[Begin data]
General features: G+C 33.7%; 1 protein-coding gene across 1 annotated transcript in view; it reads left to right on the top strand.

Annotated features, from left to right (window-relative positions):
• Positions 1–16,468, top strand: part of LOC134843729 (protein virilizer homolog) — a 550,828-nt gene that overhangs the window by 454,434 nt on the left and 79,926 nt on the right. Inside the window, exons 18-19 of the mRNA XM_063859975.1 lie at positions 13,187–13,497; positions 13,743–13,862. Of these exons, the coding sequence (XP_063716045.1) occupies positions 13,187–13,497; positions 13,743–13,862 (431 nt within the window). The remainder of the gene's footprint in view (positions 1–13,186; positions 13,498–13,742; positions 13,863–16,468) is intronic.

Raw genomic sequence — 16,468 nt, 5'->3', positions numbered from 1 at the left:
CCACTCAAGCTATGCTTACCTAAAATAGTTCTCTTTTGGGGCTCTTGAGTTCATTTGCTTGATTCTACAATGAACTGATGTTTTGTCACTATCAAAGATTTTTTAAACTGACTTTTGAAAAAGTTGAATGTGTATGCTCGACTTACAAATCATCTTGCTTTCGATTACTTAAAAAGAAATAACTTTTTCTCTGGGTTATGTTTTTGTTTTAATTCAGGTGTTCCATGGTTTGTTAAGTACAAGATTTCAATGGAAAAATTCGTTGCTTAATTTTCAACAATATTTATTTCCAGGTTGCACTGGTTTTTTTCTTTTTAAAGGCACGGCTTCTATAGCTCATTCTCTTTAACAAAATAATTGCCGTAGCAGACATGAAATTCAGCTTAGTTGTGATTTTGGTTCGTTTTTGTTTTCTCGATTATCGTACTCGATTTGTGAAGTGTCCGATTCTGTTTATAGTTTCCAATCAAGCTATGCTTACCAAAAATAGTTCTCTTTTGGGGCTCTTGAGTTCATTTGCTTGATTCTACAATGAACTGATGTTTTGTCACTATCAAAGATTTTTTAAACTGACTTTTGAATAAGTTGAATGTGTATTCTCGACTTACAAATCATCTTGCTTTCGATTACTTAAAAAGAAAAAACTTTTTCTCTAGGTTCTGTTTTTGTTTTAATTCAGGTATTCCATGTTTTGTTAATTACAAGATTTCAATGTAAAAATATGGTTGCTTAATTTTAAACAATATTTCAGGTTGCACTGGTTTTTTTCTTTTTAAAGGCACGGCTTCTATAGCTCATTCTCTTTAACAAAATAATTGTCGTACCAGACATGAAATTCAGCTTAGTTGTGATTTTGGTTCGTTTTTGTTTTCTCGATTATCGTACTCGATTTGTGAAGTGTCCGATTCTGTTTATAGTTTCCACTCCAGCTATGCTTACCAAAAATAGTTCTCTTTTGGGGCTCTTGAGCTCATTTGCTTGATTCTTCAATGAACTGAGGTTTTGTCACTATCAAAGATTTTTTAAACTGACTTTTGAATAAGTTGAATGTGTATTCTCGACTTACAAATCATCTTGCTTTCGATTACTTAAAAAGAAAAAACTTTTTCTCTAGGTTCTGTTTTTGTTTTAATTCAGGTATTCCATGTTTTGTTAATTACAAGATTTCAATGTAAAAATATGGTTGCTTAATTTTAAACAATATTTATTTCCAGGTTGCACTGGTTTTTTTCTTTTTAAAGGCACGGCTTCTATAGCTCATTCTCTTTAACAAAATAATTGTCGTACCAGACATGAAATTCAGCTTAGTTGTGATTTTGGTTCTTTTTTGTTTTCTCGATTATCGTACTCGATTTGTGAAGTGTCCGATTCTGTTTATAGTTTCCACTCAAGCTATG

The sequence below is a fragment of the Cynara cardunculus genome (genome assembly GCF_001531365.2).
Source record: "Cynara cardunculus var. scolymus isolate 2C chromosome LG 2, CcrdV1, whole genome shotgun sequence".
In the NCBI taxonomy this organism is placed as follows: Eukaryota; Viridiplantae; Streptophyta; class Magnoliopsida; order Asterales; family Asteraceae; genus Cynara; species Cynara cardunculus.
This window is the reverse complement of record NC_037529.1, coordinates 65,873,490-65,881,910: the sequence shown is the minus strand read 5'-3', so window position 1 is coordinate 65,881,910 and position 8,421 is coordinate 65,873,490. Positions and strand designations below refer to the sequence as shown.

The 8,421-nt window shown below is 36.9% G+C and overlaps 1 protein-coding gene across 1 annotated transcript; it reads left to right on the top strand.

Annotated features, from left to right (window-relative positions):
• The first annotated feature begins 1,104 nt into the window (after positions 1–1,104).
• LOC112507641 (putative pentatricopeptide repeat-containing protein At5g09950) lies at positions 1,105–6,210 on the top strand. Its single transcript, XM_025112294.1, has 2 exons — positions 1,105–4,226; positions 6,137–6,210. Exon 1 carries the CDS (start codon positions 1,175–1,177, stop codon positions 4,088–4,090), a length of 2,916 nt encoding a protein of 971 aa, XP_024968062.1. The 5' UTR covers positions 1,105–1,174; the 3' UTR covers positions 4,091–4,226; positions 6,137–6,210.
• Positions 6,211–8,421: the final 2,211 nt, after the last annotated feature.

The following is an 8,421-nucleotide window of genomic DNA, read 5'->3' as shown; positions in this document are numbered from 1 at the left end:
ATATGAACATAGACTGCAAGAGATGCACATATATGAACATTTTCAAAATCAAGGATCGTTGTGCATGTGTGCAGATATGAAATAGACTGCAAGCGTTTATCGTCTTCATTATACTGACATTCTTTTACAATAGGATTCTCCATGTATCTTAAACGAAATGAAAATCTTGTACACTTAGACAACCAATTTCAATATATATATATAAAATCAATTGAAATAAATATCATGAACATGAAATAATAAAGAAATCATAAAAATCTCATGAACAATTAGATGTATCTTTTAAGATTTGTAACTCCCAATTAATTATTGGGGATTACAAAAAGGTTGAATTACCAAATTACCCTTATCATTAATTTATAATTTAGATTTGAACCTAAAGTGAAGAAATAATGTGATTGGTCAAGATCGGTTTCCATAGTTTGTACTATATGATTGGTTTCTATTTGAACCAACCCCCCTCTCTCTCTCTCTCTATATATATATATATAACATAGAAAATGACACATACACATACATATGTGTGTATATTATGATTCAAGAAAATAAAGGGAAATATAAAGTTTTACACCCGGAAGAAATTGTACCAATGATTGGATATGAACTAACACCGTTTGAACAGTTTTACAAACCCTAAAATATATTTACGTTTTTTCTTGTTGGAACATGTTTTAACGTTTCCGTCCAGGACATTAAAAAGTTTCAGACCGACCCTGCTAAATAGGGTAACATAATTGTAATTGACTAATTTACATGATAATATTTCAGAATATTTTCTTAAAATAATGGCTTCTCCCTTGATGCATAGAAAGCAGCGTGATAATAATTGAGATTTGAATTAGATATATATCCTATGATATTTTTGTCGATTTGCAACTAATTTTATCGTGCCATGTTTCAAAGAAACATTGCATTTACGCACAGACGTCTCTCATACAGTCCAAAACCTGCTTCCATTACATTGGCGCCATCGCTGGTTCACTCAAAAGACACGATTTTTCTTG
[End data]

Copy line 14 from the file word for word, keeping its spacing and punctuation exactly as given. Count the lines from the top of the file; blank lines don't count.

• Positions 6,211–8,421: the final 2,211 nt, after the last annotated feature.